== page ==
Style Check: one in the aisle for bridal fee

PUBLISHED : Monday, 01 April, 2013, 12:00am
UPDATED : Monday, 01 April, 2013, 10:13am

We hear about China's luxury market all the time, as all eyes are looking East. But things don't always run smooth when doing business on the mainland.

One of the biggest headaches is counterfeiting. Shoemaker Christian Louboutin is so quickly copied that it has banned editors from taking photos at its Paris showrooms. Since this month, showrooms have been displaying samples of products coming out in September - lots of time to produce and sell knock-offs just as, and even before, the real shoes hit stores.

Counterfeiters scour the internet, blogs and even editors' Instagram accounts for the latest styles. So this might be a smart move for Louboutin to make. I have seen some good copies of Louboutin shoes in small Sanlitun boutiques (for 20 per cent of the cost of the real thing).

No doubt this also happens in other countries. The trick for brands is to protect themselves from mass counterfeiting without causing massive offence with heavy handed measures. Bad press can equal poor profits.

The latest brand to take measures against copying in China is Vera Wang. But it seems to have made a pig's ear of it. The bridal powerhouse caused outrage by imposing a 3,000 yuan (HK$3,700) fee just to try on a dress in the Shanghai flagship boutique.

There are people who try on outfits with the intent to get them copied for a fraction of the price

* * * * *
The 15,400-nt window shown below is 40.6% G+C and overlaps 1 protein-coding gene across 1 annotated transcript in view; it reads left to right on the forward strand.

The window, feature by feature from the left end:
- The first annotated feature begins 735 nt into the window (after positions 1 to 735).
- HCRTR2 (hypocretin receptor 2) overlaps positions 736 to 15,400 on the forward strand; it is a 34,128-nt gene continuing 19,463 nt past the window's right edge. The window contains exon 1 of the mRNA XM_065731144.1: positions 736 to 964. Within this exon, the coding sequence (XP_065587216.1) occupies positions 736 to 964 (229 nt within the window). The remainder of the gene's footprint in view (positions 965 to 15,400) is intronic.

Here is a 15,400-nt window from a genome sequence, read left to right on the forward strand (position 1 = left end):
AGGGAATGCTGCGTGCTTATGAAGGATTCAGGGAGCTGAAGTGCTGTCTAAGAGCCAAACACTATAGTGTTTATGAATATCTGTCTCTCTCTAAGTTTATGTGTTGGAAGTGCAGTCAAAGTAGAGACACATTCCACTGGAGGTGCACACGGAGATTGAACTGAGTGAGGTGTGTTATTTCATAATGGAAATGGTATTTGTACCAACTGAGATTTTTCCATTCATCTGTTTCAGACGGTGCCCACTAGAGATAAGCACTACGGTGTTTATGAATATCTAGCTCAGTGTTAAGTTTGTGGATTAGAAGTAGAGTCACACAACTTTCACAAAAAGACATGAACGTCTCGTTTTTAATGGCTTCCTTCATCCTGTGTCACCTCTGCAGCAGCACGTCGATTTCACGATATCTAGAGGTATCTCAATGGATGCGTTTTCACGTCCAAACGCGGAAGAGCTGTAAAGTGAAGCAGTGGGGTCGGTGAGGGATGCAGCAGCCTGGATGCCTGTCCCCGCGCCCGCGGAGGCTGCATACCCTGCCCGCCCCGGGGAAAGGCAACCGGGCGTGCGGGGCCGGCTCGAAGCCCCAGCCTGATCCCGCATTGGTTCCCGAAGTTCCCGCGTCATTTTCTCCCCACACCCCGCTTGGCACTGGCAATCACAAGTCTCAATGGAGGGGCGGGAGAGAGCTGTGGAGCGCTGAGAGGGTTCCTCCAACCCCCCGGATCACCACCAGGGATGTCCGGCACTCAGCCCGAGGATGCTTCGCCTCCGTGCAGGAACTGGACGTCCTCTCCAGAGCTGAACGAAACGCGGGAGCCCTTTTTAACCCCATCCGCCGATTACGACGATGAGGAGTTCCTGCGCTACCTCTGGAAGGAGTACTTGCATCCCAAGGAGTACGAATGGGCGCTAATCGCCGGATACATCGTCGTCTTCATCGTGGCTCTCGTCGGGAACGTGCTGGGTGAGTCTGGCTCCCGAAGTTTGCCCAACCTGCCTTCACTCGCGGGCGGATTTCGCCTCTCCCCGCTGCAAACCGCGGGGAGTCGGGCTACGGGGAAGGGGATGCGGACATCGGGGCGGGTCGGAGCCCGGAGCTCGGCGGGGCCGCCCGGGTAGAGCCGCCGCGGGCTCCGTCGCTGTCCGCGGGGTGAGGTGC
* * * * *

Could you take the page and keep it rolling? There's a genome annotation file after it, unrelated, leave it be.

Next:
The fee would be deducted from the final amount, if the customer bought the dress. This fee was only imposed in that store (the only one in the mainland). The fee was dropped after criticism from Chinese and global press accusing the label of discrimination.

A company spokesperson wrote via e-mail: "Please kindly be informed that Vera Wang has abolished appointment fees at her bridal salons worldwide starting from March 27, 2013."

Evidently, a debate on a Chinese microblogging service forced the label to backtrack on the fee. A statement was issued that read: "We wish for all Vera Wang customers to enjoy the same standard of excellence worldwide. Treating our customers in a fair and equitable way remains a priority."

It seems that the priority of treating customers equally - or if you are a cynic, the priority of good PR - seems to have won over that of short-term profit and loss.

In a way, this policy might seem understandable since there are lots of people who try on outfits with the intent to get them copied for a fraction of the price.

In China, this is easy to do. But if a brand imposes fees that are country-specific, it is a slippery slope to discrimination. In terms of profits, the offence caused to potential future and current Chinese customers could seriously hurt Vera Wang.

Once again, people power has flexed its muscles. No doubt the label has learned its lesson.